“Koko, you lied.” But what was Koko’s intent — a central issue when it comes to proving a lie. What was actually going on in her head when she made the gestures for “not teeth?” As if that weren’t inscrutable enough, one of the guiding principles of scientific investigations of animal intelligence is what’s known as Morgan’s Canon: Scientists must not impute a higher mental ability if a behavior can be explained by something more primitive, for example, simple error.

Analogously, about 50 years ago, on a pond in Oklahoma, Washoe saw a swan and made the signs for “water” and “bird.” Was she simply noting a bird and water, or was she combining two of the signs she knew to describe an animal for which she had no specific word? The debate continued for decades and was unresolved when she died.

Since Washoe made those signs, there have been many more instances of apes combining words to describe something, but these examples still don’t prove they can combine words to arrive at a novel term, even if it seems obvious that they can. Faced with these ambiguities, many scientists have moved to studying whether animals can accomplish specific cognitive tasks, and a welter of credible findings show sophisticated abilities in animals ranging from crows to elephants.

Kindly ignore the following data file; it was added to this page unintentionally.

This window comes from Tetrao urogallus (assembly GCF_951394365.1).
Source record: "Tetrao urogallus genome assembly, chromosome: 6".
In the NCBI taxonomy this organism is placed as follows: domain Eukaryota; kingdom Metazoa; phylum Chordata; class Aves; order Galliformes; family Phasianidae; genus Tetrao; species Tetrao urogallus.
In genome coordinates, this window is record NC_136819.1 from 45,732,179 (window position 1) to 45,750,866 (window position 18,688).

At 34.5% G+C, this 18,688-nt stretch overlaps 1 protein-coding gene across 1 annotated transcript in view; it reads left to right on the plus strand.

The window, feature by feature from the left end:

Although science struggles with questions of general intelligence, language and intent, the public is in the “it’s obvious” camp, readily accepting evidence of animal sentience. The latest objects of fascination are the octopus — a relative of the clam! — and fish. Stories of cephalopod escape and problem-solving regularly go viral, and to the consternation of sushi lovers , John Balcomb’s book, “What a Fish Knows,” provides copious evidence that fish know a lot.

We tend to see animals as either personalities or commodities, or sometimes, both. When I wrote about octopus intelligence, I was amused by one octopus-oriented website that divided its space between stories of smart octopuses and recipes for cooking them. Perhaps the most extraordinary example of our schizophrenic view of animals occurred some years back when a chimp colony that included sign-language-using apes was disbanded and many of these onetime celebrities were shipped to a medical research lab to be used in Hepatitis B and AIDS drug testing.